Meera Dattani champions the case for spending a few days in the Thai capital

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Bangkok is much more than just a transit town. If you’ve been used to regarding it as an airport with a city attached, think again. Skipping the Thai capital means clients will miss out on one of southeast Asia’s most exciting cities – and this is coming from a fifth-time visitor.

It’s a bold, colourful metropolis where world-renowned restaurants, shiny malls and weekend markets sit alongside peaceful Buddhist temples and ornate royal palaces. Floating markets, historic towns and national parks offer day-trip opportunities too, making it the perfect stopover – or more – en route to Thailand’s beaches or further afield.


Save: One thing Bangkok has plenty of is choice, with an abundance of good-value, high-standard accommodation. The contemporary, 396-room Chatrium Hotel Riverside Bangkok – with three restaurants, two bars, an infinity-style pool and Nemita Spa – is a good choice by Bangkok’s Chao Phraya River. For flexibility and value for money, consider serviced apartments – Ascott Limited operates three brands in Bangkok (Ascott The Residence, Citadines Apart’hotel and Somerset Serviced Residence), all commissionable to agents.

For a trendy option near the lively road Thanon Sukhumvit, try Aloft Bangkok, part of Starwood Hotels & Resorts, with its rooftop pool, restaurant, 24-hour cafe and cocktail bar.

Spend: Boutique is big in Bangkok. Late 2012 saw the opening of the Riva Surya, a 68-room property with pool, terrace and dining area overlooking the river and high-spec rooms with flatscreen TV, iPod docking station and free Wi-Fi. If you’re looking for historic hotels, Secret Retreats offers Chakrabongse Villas, an original 1900s riverside house and the Indochina-inspired eight-room Cabochon Hotel, which opened in spring 2012, tucked away on a quiet soi (alley) off busy Thanon Sukhumvit.

Splurge: With cash to splash, options are infinite. The luxury, 39-suite riverside resort The Siam opened last June, featuring Bangkok’s first pool villas, infinity pool and chemical-free Opium Spa. Other high-end riverside hotels include the newly rebranded Anantara Bangkok Riverside Resort & Spa, which has the only restaurant in the city serving Pacific Rim cuisine. In the city centre and on the Skytrain route is the Sofitel So Bangkok, a five-star design hotel with a rooftop pool and bar.

Other newcomers include the Oriental Residence Bangkok – which has 145 luxury serviced apartments, popular Cafe Claire, Mandopop Chinese restaurant and fourth-floor Play Deck with gym, pool and bar – and the Siam Kempinski Bangkok, a resort hotel with tropical gardens and saltwater pools by Siam Paragon mall, which remains a favourite.

New to the city this year are the Bangkok Marriott Hotel Sukhumvit in the up-and-coming Thonglor area, the 407-room W Bangkok in the lively Silom district and the DoubleTree by Hilton Hotel Sukhumvit, which has a rooftop infinity pool.


There’s much to soak up in Thailand’s capital city and the Skytrain, metro, taxis and long-tailed boats make Bangkok easier than it seems to get around.

Most visitors start by the Chao Phraya River to see the spectacular Thai architecture, murals and revered Emerald Buddha statue of the Grand Palace temple complex, while Wat Po and Wat Arun temples also wow visitors. Clients can also enjoy traditional massages inside Wat Po.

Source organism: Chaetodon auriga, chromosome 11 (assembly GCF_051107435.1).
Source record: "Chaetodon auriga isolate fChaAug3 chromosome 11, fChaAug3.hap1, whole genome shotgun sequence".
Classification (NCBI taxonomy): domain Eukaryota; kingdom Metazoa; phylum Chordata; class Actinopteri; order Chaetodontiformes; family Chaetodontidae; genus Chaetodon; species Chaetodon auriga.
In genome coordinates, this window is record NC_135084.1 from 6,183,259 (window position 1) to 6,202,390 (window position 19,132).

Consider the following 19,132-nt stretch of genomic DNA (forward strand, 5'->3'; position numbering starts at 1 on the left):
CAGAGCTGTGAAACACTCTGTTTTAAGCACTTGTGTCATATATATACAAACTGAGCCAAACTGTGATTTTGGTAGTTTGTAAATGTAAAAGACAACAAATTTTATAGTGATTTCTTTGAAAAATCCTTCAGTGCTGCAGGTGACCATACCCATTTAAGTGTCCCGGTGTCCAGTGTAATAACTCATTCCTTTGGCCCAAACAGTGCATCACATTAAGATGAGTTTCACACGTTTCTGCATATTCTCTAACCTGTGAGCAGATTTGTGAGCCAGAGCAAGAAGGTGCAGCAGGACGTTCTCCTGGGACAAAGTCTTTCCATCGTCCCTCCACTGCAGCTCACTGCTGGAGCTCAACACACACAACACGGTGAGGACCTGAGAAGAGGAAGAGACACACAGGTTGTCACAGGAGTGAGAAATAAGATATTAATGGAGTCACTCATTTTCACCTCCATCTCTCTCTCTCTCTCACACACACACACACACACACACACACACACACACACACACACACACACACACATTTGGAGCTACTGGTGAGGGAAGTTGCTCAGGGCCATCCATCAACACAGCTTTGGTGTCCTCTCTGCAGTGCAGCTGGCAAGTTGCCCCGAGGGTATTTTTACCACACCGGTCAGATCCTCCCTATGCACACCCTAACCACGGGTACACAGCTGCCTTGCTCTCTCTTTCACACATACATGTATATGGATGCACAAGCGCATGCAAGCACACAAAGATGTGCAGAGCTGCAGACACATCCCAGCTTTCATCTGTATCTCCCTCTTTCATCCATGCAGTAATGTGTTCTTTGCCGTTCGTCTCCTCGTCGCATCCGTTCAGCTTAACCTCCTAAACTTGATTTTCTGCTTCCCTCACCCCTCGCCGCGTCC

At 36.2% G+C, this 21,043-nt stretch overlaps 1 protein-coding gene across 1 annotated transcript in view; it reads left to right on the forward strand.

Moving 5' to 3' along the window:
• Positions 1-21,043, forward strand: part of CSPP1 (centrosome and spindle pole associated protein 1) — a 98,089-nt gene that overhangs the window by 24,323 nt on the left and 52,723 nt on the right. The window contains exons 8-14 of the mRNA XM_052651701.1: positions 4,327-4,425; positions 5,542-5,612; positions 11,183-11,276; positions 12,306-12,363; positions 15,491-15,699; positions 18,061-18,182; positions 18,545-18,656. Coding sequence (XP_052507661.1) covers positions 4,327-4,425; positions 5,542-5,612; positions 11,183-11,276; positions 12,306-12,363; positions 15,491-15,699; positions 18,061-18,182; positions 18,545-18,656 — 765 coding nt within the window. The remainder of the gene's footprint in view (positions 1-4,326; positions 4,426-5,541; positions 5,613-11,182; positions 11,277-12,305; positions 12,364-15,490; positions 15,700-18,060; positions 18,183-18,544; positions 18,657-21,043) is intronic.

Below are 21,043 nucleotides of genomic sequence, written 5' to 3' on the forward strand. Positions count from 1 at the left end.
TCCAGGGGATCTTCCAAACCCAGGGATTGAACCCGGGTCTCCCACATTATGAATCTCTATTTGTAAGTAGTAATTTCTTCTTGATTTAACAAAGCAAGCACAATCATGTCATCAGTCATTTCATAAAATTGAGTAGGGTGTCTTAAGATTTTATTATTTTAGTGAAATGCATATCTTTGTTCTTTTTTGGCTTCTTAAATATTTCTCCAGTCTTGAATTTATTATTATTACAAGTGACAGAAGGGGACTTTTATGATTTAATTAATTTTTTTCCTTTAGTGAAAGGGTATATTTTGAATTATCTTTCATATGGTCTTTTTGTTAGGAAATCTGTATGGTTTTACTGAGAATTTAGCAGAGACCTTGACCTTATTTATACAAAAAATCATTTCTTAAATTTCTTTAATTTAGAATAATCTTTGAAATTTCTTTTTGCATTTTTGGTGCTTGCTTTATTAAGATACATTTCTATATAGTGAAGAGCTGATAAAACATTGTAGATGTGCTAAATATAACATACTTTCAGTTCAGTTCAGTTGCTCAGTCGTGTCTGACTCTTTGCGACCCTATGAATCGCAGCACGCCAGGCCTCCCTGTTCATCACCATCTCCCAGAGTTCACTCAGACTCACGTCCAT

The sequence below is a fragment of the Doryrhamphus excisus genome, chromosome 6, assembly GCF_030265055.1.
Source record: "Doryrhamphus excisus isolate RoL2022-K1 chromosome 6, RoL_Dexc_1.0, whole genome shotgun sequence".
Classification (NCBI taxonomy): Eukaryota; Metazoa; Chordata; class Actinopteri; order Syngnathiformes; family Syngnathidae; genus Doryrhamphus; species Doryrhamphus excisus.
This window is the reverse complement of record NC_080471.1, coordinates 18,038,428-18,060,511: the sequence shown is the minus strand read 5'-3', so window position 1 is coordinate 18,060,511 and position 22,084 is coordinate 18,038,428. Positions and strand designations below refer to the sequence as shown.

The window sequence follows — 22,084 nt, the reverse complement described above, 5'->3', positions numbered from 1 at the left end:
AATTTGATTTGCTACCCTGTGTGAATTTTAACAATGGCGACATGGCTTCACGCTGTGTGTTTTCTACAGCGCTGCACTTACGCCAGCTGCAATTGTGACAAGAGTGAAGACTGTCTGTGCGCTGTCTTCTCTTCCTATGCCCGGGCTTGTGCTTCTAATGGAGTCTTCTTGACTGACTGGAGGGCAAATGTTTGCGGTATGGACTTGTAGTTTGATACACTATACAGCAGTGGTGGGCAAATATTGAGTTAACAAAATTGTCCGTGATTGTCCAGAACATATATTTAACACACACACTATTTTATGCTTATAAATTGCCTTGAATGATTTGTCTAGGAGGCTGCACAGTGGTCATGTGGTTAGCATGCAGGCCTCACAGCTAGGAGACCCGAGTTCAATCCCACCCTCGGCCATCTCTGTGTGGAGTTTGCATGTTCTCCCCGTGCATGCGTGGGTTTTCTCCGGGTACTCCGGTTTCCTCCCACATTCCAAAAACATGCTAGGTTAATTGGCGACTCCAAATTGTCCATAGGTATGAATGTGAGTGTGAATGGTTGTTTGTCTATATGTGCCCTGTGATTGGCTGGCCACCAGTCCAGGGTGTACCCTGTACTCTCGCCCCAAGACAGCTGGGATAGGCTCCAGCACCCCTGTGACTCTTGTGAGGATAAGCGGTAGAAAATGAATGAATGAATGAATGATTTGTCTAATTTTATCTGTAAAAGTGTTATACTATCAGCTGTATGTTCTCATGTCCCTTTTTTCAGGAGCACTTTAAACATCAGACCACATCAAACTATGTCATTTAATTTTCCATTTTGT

The river is Bangkok’s lifeblood. Dinner cruises and river boat trips along the canals or to the floating market across the river in Thonburi (‘old’ Bangkok) offer a scenic perspective on the city. For shopping fixes, Siam Square and malls such as Terminal 21, MBK and Siam Paragon, the riverfront shopping complex Asiatique and famous Chatuchak (also called JJ) weekend market offer many a spending opportunity.

There are lots of alternative ways to experience Bangkok. Agents can earn commission on Intrepid Travel’s Urban Adventures, which uses clued-up local guides on tour on foot, by bicycle or tuk-tuk. I sampled Chinatown Food Discovery (from £38), enjoying a walk past chaotic and colourful market stalls, traditional Chinese apothecaries and Pak Khlong’s wonderful flower market.

Do Something Different offers a range of excursions, from dinner cruises and canal trips on rice barges to cooking classes, Muay Thai boxing matches and tours to the Grand Palace and temples.



Bangkok is also a good base for the surrounding region. An early start is on the cards to soak up the atmosphere of Damnoen Saduak Floating Market, where locals sail along narrow canals, selling their fruits, vegetables and other wares from the water.

Also worth visiting is pretty river town Kanchanaburi, a jumping-off point for the bridge on the River Kwai, the ‘death railway’ built during the Second World War and the Allied War Cemetery. Attraction World offers excursions to both, from £29 and £46 respectively.

Kanchanaburi is also a good base for rafting and trekking, and for visiting Erawan National Park’s famous waterfall.

Clients could head for the temples and ruins of Ayutthaya, a Unesco World Heritage Site and former ancient capital of Thailand, or the less well-known but lush, coconut palm-clad landscape around Samut Songkhram or Mae Klong town, an hour’s drive south of Bangkok, known for Tha Kha and Amphawa floating markets and hundreds of historic canals. Two hours northeast of Bangkok is Khao Yai National Park, a chance to see birdlife, gibbons and wild elephants or explore the flourishing vineyards of the Khao Yai wine region.